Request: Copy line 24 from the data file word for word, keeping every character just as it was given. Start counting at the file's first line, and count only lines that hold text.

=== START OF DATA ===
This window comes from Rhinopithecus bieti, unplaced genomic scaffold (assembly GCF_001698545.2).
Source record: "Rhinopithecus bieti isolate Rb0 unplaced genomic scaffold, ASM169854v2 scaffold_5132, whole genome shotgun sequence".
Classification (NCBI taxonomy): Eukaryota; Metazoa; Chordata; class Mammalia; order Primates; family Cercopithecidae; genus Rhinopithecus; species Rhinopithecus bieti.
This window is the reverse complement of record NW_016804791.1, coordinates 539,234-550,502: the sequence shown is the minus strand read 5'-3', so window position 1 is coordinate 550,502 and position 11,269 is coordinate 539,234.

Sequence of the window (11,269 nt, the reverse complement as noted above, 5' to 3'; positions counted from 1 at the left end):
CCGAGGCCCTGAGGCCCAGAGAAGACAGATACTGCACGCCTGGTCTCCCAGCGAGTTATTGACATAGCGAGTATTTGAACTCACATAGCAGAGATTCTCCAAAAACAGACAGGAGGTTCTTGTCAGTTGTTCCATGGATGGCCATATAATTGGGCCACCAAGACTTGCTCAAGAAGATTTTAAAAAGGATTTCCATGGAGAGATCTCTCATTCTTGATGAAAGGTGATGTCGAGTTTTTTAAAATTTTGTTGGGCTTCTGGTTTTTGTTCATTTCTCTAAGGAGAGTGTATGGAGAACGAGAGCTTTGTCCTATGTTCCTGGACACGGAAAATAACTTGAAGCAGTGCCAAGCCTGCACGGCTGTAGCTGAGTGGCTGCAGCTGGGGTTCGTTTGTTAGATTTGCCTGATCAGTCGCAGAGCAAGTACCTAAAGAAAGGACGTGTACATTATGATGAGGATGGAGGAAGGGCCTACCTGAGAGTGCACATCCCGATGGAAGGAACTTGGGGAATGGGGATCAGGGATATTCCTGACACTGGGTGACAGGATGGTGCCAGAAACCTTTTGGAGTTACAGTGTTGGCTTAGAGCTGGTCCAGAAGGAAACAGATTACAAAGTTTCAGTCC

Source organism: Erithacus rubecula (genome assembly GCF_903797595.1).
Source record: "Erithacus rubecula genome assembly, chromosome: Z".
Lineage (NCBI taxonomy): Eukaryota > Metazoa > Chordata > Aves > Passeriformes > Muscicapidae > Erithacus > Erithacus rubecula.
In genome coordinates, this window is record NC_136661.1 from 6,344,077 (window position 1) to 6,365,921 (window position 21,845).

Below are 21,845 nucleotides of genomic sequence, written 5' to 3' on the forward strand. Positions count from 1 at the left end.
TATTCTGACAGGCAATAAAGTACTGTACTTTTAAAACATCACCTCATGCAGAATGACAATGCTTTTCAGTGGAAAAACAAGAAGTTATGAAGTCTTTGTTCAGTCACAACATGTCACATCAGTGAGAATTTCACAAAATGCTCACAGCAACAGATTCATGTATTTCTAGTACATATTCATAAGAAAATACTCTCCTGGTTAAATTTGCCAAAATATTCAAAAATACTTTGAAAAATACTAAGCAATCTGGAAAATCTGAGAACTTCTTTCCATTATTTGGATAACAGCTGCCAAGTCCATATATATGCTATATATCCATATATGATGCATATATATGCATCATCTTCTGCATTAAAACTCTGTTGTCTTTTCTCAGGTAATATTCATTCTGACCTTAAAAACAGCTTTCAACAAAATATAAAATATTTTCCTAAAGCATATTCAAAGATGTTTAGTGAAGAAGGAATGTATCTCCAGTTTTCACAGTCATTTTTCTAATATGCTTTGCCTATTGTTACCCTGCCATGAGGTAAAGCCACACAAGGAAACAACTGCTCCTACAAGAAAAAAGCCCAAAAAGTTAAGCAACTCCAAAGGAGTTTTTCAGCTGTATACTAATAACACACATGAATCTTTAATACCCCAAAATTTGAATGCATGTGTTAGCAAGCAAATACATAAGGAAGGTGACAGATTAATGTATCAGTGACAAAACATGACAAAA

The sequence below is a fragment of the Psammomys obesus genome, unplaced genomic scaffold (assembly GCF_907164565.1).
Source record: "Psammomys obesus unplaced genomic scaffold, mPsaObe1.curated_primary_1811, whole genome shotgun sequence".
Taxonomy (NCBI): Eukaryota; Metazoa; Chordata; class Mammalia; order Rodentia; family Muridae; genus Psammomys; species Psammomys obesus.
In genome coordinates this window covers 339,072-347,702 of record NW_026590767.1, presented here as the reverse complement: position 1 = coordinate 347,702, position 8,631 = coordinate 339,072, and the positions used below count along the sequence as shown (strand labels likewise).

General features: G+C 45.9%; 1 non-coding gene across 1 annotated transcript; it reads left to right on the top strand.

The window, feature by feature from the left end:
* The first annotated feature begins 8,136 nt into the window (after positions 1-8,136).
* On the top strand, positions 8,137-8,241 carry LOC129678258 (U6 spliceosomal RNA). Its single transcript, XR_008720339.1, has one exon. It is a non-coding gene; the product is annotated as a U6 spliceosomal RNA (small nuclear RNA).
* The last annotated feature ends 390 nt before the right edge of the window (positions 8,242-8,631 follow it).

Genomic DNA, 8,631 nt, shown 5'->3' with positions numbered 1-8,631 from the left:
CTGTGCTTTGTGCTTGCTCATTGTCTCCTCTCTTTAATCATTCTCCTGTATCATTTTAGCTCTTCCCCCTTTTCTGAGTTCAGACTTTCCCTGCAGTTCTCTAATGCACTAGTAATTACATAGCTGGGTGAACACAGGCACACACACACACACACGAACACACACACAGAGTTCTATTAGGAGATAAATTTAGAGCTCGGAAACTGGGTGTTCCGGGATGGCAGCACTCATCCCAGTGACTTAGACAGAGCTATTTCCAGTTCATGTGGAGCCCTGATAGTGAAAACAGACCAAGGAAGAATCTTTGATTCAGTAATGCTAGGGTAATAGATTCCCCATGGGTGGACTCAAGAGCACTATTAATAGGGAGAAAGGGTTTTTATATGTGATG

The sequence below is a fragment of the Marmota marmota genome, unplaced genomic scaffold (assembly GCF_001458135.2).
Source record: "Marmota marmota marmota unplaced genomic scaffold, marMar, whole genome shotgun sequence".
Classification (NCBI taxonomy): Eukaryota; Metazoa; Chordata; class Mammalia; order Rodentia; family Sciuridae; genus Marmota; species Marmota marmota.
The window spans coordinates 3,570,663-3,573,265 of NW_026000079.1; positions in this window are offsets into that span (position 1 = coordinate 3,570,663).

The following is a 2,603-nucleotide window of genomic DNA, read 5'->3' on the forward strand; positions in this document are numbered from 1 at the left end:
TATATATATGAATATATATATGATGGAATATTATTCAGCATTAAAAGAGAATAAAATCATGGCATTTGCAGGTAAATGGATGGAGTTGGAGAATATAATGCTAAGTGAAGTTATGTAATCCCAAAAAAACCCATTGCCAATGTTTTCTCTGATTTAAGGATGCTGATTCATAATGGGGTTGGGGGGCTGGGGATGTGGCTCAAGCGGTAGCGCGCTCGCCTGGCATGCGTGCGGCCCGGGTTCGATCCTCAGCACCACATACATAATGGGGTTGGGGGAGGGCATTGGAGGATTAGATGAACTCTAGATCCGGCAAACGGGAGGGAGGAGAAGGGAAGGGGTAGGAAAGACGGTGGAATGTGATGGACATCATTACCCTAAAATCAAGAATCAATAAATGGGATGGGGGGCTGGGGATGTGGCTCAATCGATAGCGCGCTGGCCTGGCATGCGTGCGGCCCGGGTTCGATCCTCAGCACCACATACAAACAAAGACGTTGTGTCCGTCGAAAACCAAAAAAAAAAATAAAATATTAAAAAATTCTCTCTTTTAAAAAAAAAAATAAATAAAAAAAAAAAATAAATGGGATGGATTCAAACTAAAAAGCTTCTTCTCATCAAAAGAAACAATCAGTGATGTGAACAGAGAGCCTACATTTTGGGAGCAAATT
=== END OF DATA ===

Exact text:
The sequence below is a fragment of the Marmota marmota genome, unplaced genomic scaffold (assembly GCF_001458135.2).